Party Planner

Casual get-togethers

Casual get-togethers Author: Style At Home

Party Planner

Casual get-togethers

Madeleine Greey is the author of Get Fresh (Wiley-Interscience, 1999). She teaches cooking classes and is a freelance food writer. Her work has appeared in Toronto Life, Homemakers, Chatelaine, and Zellers Family. We chatted with Madeleine to find out her secrets to successful entertaining.

Q: What are your best recommendations for preparing for a dinner party?
A:
First, plan as much as you can. Make tons of lists. These days, it is wise to ask about food allergies and food preferences. It's embarrassing to have a starving vegetarian guest that you are not prepared for! And don't over-extend yourself. Think out dishes very carefully. Choose ones that will allow you to do most of the work before your guests arrive. A menu loaded with stir-fries or other last minute cooking means you will not be a very entertaining host.

Q: How would you suggest getting guests involved in the dinner party process?
A:
If it is the right crowd, I will get guests involved in prepping the appetizer. We might roll up cold Vietnamese spring rolls together or cook up a hot vat of deep fried wontons. The trick is to have all the prep ready and let your guests play, rather than really work. Otherwise they may not want to come back again!

Q: What are some tips for entertaining guests with children?
A:
If you want the kids and the adults to really have fun, some homework is involved. Find out what your young guests like to eat. I often make pizza when families come over. Then every one can have exactly what they want. We have gourmet toppings like shrimp, prosciutto, shiitake mushrooms and Brie for the adults and the standard mozzarella and bacon for kids. I make up a big, simple salad, serve a lot of robust red wine to the adults and make sure the kids have chocolate milk or individual bottled waters. Two table seatings seem to work. Kids eat early and then go for the toys, adults have some drinks and appetizers then hit the table for the second seating.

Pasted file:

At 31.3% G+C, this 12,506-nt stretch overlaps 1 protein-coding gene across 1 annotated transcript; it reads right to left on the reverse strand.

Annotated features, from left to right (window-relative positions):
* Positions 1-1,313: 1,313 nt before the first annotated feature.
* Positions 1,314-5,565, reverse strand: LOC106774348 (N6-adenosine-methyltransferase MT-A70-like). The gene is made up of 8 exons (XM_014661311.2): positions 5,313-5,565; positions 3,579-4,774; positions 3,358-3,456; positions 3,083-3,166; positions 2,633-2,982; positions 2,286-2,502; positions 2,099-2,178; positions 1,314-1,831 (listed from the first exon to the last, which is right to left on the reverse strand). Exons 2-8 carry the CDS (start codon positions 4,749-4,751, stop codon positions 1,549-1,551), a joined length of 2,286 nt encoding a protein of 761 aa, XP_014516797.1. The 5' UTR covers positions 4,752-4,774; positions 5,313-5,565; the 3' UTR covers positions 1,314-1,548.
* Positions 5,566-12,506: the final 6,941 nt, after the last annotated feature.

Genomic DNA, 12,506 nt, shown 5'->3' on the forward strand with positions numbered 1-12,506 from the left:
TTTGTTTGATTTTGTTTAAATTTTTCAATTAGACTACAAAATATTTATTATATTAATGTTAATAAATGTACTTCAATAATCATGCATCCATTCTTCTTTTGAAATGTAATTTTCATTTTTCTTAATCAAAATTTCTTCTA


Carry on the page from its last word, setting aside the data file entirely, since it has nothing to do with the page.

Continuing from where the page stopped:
Q: What are some common entertaining mistakes? What suggestions do you have to help people overcome these mistakes?
A:
Everyone says you should never cook a new recipe when you entertain. I say "go for it!" if you are an experienced cook and have confidence in your cooking. The biggest mistake you can make is doing too much. The best tip is to know how to shop really, really well. All good cooks know that half of good cooking is knowing where to buy the best foods. Make a point of knowing where to buy the most reliable, delicious food and don't try to cook everything from scratch. I don't bake cakes or many sweets, so I almost always buy dessert. I also try to get my husband working on the grill in the summer- perfect place for him to socialize and contribute to the meal!

Q: What is your best tip for successful entertaining?
A:
Practice makes perfect.

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Casual get-togethers